and 2 giant red wood totem poles from the indigenous first nation people in Canada.

The numbers of the disputed items from other countries are staggering, the massive amount of Pantheon Marbles from Greece,

thousands of southeast Asian scrolls and potteries.

Hence I call it the house of grand larceny. I don’t think there is anywhere else you will see 8 million pieces of stolen or robbed foreign goods proudly on display. Don’t get me wrong. The museum is a totally fantastic place that everyone should visit. I just think it is mind blowing to think how much the british had taken from other countries, but I don’t hate them for it. I think any nation in the same situation would most likely have done the same thing. It is just human nature. However I have to mention the raging debate between the British government and the countries that lost those precious items. Does the museum or the British government have the right to keep them? The Greeks said no, they have been asking for the return of hundreds of Pantheon Marbles for years. They even built a new museum to match the preservation conditions that the British claimed to be superior. The Chinese government wants their stuff, naturally.  Personally, I don’t know what my position is.  I look at it this way, if my neighbor down the street broke into my house, punched me in the face and poked me in the eye, then took my finest silver and put them in the display case in his living room, where more people visit each day than my humble abode. I don’t know. I would be mad but also proud that my stuff is showing off to the world, especially if it happened during my great great great great grandpa’s time. It would’ve been nice to have them back, but hey, the world doesn’t operate on niceness last time I checked.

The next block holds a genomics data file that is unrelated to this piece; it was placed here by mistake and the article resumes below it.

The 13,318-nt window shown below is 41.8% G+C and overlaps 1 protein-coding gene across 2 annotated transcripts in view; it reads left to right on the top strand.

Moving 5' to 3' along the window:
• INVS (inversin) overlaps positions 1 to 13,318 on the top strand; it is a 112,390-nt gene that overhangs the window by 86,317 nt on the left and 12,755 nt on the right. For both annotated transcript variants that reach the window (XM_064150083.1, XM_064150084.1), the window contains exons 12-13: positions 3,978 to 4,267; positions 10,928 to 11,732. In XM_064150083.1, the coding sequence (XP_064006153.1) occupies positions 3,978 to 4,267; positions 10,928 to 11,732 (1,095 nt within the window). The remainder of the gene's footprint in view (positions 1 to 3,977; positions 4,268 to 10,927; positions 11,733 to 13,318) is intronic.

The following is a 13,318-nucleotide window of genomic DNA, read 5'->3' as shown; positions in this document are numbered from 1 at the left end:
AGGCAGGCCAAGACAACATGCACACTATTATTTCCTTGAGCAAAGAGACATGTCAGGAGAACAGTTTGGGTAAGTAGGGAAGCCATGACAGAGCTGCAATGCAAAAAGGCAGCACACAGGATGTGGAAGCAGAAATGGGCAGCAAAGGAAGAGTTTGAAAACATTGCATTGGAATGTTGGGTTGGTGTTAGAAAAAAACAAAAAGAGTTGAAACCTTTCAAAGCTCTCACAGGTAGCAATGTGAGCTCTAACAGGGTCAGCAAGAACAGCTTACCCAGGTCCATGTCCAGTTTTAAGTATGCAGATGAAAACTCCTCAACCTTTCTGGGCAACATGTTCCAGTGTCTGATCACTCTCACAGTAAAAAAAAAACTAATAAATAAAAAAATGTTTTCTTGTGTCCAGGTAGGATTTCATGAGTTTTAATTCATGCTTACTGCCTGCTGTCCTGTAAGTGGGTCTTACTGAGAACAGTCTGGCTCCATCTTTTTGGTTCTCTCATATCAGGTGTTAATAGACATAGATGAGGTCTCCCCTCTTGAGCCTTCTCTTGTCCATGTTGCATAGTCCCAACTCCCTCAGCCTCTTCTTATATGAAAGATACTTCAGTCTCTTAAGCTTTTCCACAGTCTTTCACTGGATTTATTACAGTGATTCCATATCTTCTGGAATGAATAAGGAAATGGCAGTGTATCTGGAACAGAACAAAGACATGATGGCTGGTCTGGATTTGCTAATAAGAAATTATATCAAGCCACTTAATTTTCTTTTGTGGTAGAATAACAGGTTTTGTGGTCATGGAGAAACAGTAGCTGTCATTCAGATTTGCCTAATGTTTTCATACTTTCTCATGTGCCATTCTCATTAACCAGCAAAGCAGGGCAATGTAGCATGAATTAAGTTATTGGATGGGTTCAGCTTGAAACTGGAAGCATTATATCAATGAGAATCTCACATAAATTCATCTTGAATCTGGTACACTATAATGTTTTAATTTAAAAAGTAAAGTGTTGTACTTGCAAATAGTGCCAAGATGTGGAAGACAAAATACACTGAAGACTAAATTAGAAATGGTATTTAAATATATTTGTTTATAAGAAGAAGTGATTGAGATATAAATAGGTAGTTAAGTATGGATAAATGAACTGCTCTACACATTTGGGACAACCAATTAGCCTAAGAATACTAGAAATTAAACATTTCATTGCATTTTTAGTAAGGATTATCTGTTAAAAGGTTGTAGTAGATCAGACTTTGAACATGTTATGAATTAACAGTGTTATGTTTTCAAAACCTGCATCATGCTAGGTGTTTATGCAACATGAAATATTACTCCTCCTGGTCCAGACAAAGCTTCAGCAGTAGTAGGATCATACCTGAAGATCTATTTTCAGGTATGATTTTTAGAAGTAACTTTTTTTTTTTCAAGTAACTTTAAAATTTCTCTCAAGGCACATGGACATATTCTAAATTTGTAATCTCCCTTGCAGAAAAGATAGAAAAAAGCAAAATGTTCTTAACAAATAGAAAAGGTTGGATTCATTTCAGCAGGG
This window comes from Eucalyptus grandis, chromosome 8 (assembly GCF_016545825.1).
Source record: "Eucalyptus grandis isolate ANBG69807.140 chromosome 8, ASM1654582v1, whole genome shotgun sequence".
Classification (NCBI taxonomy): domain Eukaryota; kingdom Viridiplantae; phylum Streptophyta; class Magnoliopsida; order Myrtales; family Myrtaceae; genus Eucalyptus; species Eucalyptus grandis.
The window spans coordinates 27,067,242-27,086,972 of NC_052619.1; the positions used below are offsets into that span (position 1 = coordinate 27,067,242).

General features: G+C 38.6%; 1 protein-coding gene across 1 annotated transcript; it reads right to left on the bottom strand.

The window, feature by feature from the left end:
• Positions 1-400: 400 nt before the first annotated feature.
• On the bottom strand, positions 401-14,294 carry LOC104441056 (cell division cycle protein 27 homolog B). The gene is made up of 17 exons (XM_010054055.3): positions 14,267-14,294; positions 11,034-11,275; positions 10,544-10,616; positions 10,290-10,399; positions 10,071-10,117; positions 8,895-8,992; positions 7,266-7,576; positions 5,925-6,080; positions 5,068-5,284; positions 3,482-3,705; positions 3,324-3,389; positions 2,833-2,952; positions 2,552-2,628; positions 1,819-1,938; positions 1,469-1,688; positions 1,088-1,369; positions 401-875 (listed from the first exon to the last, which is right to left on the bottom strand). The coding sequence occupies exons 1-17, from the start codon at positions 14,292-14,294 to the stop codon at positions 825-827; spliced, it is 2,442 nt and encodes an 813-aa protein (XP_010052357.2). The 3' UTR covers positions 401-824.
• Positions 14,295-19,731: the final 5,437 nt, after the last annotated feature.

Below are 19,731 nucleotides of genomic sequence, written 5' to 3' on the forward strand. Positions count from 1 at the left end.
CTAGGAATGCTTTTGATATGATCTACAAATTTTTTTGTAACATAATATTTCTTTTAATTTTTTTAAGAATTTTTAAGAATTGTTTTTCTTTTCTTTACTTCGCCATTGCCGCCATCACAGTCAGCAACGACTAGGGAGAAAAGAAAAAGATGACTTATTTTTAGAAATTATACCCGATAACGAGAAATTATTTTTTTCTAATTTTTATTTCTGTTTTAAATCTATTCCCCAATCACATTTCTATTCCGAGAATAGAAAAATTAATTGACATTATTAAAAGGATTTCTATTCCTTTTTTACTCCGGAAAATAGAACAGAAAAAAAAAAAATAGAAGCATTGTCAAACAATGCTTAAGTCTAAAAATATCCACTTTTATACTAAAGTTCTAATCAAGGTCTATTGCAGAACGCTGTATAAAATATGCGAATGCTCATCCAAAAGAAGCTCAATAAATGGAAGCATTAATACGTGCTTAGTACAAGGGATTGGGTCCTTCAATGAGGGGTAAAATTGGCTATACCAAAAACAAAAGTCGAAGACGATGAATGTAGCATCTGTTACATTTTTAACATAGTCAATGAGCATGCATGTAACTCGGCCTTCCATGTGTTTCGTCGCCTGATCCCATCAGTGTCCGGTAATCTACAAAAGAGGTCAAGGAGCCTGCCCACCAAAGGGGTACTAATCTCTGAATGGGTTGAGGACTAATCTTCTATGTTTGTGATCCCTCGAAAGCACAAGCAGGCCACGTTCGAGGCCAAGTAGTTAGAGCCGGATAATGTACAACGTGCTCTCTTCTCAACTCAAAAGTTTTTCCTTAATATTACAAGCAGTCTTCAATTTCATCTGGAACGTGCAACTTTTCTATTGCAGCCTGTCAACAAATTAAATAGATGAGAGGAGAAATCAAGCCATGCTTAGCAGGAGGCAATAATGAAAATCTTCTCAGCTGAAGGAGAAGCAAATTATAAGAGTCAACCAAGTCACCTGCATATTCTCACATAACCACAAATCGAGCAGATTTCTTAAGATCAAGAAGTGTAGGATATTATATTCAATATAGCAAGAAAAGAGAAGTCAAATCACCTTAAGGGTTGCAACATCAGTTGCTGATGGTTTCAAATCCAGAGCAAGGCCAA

Let me know what you think and check out more amazing stuff from the museum at the galley page “trophy house of grand larceny”.

 

greatest one line ad- only in canada

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I thought it would be prudent to sample the neighborhood watering hole before signing a lease.

As I strolled down Crescent street, I decided to pick the first bar with an intriguing name. so here I ended up, at Ziggy’s Irish bar.

It is smallish cozy place with a dive feeling. I had a few pints while watching the hockey game on TV.  It was Tuesday night, nothing much was going on. The bartender was nice enough but too busy talking with her friends.  I got bored of the game and decided the visit was an unremarkable waste of time, despite the decent beer shipped in from Nova Scotia. (remember Alexander Keith, ehawk?) Before I left unimpressed,  I made a discovery in the bathroom that totally worth my while.